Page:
Blog Post: Nielsen All In With Social Media

Just as many have been saying for the past year, Nielsen has launched a new ratings metric that includes Twitter posts into it’s ratings. Shows that have more people talking about it in real time will now be rated higher than their non-techie counterparts.

According to this release from USA Today: 

“The Twitter TV Ratings will measure the number of people tweeting about TV programs as well as how many Twitter users are viewing those messages.

Nielsen says an analysis of the Twitter TV rating found the audience of users viewing tweets about a TV show is about 50 times larger than the authors firing off tweets.”

Cable shows will possibly benefit the most, as anything that can boost their numbers will help. Network television can also seize upon this opportunity as well to incorporate social media into the program (even more than they already do). With the increase in visibility into this rating, however, you can be sure Twitter will be incorporated into every new show pitch.

The challenge will be for content creators to show advertises these metrics still matter. Just because someone tweets about a show, doesn’t necessarily mean they should be more ad revenue.

What do you think? Do you think shows with heavy Twitter use matter more than without?

Blog Post: Nielsen All In With Social Media

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Are Stable Teams Realistic?

Today’s link provide some amazing metrics and studies involving project teams that are in it for the long haul. Whether you are talking about your favorite sports team, church small group, or even your own family: people that do work or life together for a long time are going to be better at whatever they are working towards.

Unfortunately, the reality of today’s IT landscape is teams don’t get to stay exactly the way they are for very long.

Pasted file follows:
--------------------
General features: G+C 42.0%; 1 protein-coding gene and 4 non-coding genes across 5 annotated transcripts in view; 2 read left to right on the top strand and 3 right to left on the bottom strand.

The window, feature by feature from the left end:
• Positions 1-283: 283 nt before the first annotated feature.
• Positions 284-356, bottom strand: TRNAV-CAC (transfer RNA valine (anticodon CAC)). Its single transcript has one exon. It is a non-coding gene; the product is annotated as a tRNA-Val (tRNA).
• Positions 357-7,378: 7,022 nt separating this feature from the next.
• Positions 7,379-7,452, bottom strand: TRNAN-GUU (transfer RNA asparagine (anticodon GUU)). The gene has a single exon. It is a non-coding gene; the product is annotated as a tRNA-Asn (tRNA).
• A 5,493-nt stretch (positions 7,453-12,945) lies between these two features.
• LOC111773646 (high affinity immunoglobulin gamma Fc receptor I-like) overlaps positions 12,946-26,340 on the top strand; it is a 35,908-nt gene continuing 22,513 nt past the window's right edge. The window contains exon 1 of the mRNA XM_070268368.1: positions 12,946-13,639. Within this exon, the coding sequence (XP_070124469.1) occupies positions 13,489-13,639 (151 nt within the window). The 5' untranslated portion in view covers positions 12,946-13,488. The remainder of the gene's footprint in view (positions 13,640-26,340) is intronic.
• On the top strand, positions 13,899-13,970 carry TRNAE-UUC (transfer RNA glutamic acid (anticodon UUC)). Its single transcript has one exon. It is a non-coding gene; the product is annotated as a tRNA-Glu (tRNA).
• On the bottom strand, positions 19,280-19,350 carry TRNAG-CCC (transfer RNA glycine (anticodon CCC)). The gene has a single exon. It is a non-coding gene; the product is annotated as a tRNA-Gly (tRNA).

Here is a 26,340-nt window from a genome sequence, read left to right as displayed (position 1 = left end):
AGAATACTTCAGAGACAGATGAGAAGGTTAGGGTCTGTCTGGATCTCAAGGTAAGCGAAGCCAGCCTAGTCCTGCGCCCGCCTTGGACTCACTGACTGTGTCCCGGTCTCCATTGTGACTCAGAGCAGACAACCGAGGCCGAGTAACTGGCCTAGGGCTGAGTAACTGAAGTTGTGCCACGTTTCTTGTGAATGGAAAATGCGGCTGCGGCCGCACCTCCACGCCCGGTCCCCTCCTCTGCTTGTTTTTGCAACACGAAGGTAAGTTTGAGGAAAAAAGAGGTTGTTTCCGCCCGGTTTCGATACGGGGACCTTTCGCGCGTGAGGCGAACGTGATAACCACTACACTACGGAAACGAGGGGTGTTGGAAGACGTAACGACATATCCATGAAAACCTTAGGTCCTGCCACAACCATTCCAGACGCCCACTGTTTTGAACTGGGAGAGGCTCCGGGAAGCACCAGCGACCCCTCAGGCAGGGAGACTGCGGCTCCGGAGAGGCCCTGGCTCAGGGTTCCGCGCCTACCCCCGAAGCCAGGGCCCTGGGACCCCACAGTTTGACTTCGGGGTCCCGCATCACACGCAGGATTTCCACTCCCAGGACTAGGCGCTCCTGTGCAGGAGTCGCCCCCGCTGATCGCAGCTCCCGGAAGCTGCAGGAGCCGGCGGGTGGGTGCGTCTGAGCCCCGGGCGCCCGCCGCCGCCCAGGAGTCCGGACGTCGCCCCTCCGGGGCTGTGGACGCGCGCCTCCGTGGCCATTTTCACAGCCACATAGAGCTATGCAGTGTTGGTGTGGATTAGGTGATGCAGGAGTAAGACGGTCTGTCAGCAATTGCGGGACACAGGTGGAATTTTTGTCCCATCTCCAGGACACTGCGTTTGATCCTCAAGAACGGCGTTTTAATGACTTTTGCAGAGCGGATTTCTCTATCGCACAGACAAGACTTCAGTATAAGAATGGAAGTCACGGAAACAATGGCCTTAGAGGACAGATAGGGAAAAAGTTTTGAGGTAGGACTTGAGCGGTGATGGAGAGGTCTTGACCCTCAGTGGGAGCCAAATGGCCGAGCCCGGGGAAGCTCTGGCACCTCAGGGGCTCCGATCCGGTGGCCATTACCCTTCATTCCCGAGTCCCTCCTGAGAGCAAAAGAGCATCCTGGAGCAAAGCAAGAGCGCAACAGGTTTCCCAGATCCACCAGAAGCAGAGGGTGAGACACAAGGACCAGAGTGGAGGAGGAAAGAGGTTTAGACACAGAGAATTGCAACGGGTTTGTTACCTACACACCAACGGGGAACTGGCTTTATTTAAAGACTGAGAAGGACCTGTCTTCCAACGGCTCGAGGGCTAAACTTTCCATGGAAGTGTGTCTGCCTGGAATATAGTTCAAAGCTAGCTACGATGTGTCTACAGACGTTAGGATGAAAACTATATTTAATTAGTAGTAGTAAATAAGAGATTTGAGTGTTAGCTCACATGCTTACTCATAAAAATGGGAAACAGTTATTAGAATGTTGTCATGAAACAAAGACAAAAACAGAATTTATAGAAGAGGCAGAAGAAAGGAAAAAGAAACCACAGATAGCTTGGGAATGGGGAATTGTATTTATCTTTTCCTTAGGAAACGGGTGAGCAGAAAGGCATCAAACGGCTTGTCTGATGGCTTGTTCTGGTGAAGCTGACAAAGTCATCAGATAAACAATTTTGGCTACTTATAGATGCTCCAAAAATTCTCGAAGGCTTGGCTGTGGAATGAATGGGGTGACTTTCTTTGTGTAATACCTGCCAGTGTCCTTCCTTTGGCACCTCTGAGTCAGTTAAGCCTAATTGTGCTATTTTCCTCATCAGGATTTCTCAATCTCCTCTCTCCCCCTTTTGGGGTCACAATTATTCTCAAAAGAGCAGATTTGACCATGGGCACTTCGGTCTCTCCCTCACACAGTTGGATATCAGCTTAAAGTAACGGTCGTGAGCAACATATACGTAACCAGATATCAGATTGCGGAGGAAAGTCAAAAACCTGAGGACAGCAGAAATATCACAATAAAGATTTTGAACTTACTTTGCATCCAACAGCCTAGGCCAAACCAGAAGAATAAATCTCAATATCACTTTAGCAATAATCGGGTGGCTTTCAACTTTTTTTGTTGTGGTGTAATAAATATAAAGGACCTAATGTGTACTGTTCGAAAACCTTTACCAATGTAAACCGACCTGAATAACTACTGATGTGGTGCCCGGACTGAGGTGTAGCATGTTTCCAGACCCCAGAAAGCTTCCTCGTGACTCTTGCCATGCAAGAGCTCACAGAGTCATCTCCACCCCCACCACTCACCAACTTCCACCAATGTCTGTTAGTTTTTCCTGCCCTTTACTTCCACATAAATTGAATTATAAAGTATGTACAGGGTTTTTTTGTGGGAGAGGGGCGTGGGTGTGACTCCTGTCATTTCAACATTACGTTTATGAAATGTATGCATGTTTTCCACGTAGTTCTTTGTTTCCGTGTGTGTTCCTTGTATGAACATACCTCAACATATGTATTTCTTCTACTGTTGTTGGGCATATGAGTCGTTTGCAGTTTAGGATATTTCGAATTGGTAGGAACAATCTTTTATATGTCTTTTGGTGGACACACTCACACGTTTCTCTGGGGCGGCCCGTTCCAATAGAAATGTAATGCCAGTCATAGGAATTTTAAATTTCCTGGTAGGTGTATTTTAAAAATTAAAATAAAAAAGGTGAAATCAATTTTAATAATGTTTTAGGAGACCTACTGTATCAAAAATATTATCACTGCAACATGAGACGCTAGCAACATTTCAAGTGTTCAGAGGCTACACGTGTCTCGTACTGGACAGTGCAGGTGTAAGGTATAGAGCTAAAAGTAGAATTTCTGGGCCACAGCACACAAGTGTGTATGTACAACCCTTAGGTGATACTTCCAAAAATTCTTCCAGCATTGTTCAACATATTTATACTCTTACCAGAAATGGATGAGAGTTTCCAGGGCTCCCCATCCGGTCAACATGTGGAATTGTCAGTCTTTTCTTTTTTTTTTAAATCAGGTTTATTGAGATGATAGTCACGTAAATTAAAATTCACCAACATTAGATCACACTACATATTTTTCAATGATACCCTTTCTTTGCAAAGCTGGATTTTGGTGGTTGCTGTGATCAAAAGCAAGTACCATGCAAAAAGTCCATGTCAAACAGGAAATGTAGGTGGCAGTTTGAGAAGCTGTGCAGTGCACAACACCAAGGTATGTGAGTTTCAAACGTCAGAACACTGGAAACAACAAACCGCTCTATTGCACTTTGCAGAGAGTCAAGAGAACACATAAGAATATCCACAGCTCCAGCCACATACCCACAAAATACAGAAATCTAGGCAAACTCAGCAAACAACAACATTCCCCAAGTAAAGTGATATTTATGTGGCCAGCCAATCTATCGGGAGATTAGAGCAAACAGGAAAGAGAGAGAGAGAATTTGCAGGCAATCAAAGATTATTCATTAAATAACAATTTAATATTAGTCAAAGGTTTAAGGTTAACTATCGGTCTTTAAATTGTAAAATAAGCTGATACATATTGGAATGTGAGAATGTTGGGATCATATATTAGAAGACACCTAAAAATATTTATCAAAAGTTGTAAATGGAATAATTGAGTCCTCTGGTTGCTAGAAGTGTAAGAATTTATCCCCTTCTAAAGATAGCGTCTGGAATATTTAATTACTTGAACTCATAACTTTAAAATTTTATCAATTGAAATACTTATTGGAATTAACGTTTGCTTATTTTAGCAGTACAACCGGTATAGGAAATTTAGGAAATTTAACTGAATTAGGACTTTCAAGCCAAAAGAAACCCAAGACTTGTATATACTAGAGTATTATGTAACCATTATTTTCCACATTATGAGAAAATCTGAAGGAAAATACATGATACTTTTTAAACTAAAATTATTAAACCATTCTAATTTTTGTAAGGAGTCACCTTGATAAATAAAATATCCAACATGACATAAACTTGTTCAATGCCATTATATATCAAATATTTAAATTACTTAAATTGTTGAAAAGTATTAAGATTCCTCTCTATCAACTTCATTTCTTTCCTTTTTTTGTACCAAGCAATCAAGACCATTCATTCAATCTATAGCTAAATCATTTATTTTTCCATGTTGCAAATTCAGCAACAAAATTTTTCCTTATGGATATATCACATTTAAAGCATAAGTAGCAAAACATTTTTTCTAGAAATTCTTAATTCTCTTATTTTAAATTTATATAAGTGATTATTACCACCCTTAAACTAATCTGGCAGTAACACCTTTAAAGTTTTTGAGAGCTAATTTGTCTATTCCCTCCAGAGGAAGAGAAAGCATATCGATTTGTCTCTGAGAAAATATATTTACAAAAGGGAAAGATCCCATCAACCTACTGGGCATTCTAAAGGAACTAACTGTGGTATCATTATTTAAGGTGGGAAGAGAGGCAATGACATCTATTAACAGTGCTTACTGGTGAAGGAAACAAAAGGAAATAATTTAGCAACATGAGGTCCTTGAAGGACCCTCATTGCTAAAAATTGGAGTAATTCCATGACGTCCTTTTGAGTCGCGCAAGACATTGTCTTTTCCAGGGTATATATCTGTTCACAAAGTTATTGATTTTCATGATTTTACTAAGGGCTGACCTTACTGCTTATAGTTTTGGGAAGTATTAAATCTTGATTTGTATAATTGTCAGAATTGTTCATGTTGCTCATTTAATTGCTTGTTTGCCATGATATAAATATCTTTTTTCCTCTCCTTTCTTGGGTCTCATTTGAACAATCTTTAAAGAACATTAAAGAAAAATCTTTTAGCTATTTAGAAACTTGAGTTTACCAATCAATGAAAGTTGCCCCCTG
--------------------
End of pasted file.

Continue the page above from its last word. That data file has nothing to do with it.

As much as I have experience that, though, there are many companies that managed to not only keep some semblance of continuity with their teams, but manage to hold onto employees as well.

I just don’t know how much that happens anymore. How long do teams stay together on one project at your place of work?

Blog Post: Are Stable Teams Realistic?

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Blog Post: Does ‘Delight’ Change The Meaning of MVP?

After my first couple of months in the realm of QA, I noticed something rather interesting. Some of my colleagues, who did the same work I did for the same pay, started describing themselves with different verbiage. Specifically, they changed their titles on email signatures and LinkedIn. Before I knew it, we were all calling ourselves Quality Assurance Engineers, Test Engineers, Test Strategy Coordinators, and so on.

Didn’t change the fact that we were QA. Certainly didn’t change how we were viewed by PMO or development. 

That’s what I think of when I read articles like this very well written piece by Startup Blender on the difference between a Minimum Viable Product versus Minimum Delightful Product. Regardless of whatever differences you see, if the first iteration of a product does not delight stakeholders or the customer, then it’s not viable in the least.

I wholeheartedly understand and support the sentiment the writer aspires to. Viable is boring and utilitarian, which is not what a designer or big thinker wants to put in front of users. He wants to wow them from day one, and if that isn’t achieved you must start over.